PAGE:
It isn't always easy to follow what's going on, but it's easy to lose yourself in
lines like, "That light at the end of the tunnel could be a freight train comin' the
other way” and "The [Big] Apple ain't all that malevolent, but it can be a bitch.”

To earn his keep, Itchy drifts through a series of menial jobs, discovers sex,
and gets busy with a variety of honeys until he meets Rita, a classy sorority girl,
but then the wanderlust returns and he joins the merchant marines—another bio-
graphical detail—through which he meets biddies eager for male companionship
and pirates out for blood (son Mario, director of Baadassss, plays their captain).

After 11 years at sea, he continues to travel, carouse, and dance his way from Afri-
ca back to the Apple. Rambling, amateurish, artistic, funky, and funny, Van Peebles'
seventh film—not counting shorts—will exasperate some viewers as surely as it will delight others. To these eyes and ears, Melvin Van Peebles' picaresque way with words combined with his puckish personality makes the whole damn trip worthwhile.

Confessionsofa Ex-Doofus-ItchyFooted Mutha continues at the Northwest Film Forum through 9/14 at 8pm. The NWFF is located at 1515 12th Ave. between Pike and Pine on Capitol Hill. For more information, please click here. I took the photo of Van Peebles. Previous images from The Village Voice (Nick Pinkerton didn't like it), Hammer to Nail (Cullen Gallagher did), and Rotten Tomatoes.

Saturday, August 15, 2009

Tony Manero: The Man in the White Suit

(Pablo Larraín, Chile/Brazil, 2008, 95 minutes)

"Al Pacino! Attica! Attica! Attica!"
-- Tony Manero (John Travolta)

***** ***** ***** *****

As played by John Travolta, the Tony Manero of John Badham's Saturday Night Fever was a 19-year-old Brooklyn stud with a penchant for white suits and black shirts. As played by Alfredo Castro, the Raúl Peralta of Pablo Larraín's Tony Manero is a 52-year-old Santiago stud-wannabe with a penchant for white suits and black shirts.

In Badham's 1977 cultural touchstone, the lanky lead imagined himself as a sort of disco-dancing Al Pacino: tough, but smooth (note the Serpico poster on his wall). The wiry Raúl, on the other hand, actually looks like the Pacino of a decade ago--before the eye work and the curiously orange skin. If he isn't exactly smooth, he's tougher than the preening Tony ("Watch the hair!"), because this aspiring entertainer doubles as a brutal killer.

In his second film, Larraín establishes Raúl's contradictory nature in brief, but ef-
fective brushstrokes: Peralta's obsession with Saturday Night Fever provides a release from the unrelenting gloom of life under Augusto Pinochet, while his lethal escap-
ades allow him to eliminate rivals and to obtain goods he can't otherwise afford.

As with Pacino's Tony Montana, Travolta's blue-collar Manero wasn't born to wealth either, but he worked for his money. As Raúl's junkyard associate tells him, "Things cost what they cost, not what you want them to cost," sensible words that mean no-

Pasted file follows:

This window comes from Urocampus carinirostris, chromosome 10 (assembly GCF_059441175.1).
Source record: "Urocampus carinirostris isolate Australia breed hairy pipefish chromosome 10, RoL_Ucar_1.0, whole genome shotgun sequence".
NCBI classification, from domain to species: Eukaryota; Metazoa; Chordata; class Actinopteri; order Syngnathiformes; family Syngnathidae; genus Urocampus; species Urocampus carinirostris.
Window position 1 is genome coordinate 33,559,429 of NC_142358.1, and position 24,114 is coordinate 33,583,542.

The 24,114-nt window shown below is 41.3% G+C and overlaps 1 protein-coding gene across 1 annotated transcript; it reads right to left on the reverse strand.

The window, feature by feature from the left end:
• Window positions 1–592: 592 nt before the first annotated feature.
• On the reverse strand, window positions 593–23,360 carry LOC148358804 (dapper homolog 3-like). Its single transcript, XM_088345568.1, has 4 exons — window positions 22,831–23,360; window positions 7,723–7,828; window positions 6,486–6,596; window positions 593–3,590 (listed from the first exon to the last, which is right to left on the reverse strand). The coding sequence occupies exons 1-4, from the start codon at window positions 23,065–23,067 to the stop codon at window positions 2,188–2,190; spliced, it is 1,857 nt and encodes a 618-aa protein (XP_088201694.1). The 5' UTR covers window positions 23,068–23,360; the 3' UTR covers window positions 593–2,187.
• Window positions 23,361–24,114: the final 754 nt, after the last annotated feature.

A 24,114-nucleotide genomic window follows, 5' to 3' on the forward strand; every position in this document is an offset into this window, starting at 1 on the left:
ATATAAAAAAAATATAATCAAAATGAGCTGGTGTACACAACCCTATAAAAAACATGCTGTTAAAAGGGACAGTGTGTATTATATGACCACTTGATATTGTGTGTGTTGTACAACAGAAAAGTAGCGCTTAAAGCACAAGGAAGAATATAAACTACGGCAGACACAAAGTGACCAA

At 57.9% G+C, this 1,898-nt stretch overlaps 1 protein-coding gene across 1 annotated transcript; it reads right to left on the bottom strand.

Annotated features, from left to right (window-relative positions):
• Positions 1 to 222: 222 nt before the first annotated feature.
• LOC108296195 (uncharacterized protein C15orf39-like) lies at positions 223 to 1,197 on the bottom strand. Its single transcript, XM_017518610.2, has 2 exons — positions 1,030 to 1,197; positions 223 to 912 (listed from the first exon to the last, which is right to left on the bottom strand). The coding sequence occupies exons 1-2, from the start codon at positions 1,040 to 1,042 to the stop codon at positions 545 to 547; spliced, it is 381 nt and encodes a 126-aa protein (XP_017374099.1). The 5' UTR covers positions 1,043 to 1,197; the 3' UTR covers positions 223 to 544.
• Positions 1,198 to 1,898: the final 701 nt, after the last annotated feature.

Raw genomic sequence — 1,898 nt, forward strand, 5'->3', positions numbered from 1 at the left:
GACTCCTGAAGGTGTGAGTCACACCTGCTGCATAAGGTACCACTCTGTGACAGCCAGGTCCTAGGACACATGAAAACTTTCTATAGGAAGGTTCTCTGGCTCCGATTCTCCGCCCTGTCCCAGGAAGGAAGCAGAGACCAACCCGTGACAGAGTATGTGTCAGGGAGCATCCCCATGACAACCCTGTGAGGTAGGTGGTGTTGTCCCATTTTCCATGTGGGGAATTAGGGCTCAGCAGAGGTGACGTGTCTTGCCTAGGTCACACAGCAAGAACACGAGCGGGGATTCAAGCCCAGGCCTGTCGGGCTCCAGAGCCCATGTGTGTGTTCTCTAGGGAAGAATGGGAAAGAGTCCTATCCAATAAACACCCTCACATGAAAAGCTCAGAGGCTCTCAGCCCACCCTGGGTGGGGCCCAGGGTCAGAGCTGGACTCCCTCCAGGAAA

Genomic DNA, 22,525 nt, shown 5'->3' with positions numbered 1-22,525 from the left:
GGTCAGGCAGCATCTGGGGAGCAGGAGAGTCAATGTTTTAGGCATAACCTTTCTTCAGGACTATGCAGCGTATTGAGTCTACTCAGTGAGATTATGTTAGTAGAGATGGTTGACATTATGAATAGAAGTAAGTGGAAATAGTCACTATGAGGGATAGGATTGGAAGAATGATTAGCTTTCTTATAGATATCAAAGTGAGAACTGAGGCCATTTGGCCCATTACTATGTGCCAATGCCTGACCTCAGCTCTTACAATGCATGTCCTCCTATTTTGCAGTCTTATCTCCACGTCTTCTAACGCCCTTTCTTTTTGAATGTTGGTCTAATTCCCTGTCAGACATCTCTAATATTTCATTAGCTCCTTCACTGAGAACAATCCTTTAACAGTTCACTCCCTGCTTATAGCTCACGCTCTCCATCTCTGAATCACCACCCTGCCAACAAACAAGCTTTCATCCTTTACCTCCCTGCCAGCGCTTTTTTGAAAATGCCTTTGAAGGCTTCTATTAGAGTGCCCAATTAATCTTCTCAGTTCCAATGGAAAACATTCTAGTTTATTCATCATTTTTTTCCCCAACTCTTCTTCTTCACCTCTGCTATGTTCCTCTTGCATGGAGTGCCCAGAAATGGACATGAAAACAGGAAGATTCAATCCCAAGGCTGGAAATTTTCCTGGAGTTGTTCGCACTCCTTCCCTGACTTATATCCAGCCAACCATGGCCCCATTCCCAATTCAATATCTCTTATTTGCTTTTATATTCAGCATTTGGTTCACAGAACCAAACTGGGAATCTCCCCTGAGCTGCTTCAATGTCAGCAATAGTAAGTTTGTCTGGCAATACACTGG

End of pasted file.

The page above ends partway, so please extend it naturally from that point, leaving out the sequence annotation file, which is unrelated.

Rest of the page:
thing to a cold-blooded sociopath. When Raúl decides that his performance space needs a lighted-glass floor and a mirror ball, in order to recreate Fever's 2001 Od-
yssey in miniature, he finds some cruelly creative ways to make it happen (he and his three-person troupe live in the apartments above the cantina where they dance).

Further, he doesn't lack for female companionship, but like Warren Beatty's bank robber in Bonnie and Clyde, Raúl's impotence extends to his entire existence. Unlike Clyde Barrow, however, his appeal for the opposite sex strains credibility. The low-rent Pinochet of his barrio, he's cold and grubby, and neither charms nor satisfies
the ladies in his life, which seems to be Larraín's deeply cynical point. i.e. that the Chilean dictator's antipathy acted as an aphrodisiac on his more masochistic citizens.

Though he's in nearly every frame, trained stage actor and co-writer Castro gives
an otherwise vanity-free performance. If most antiheroes have one or two compen-
sating qualities, Raúl is about as likeable as the title character in Henry: Portrait of a Serial Killer, and those who failed to find the humor in Henry are likely to feel the same way about Tony Manero, its unlikely socio-political South American analogue.

While some have described the film as "ugly," both literally and figuratively, there's a beauty to Larraín's direction, the Super 16 cinematography (blown up to 35mm), and odd out-of-focus shot, making it a fever dream in every sense of the phrase.

"Oh fuck the future!"
-- Tony Manero (John Travolta)

"No, Tony! You can't fuck the future. The future fucks you! It catches up with you and it fucks you if you ain't planned for it!"
-- Fusco (Sam Coppola)

Tony Manero plays the Northwest Film Forum 8/21-27 at 7 and 9pm. The NWFF is located at 1515 12th Ave. between Pike and Pine on Capitol Hill. For more informa-
tion, please click here or call 206-829-7863. Images from Highlighter and the NWFF.

Thursday, August 6, 2009

He’s Gotta Have It: Part Six

A Chat with Barry Jenkins (click here for part five)

Are any of your short films available on DVD?

The thing about going to Florida State University is that I wouldn’t be a filmmaker if there wasn’t a film school there. That’s just fact. And the beauty of Florida State is that you pay tuition which, for me as a Florida student, was $1000 a semester and everything was covered: the equipment, stock, editing facilities, crew. I mean, it was the works, it was everything, but they own your films when you’re done with them.

I had the opposite experience. I majored in art, and aside from the expensive tuition, we had to buy canvas and paint, which adds up, so that’s really interesting.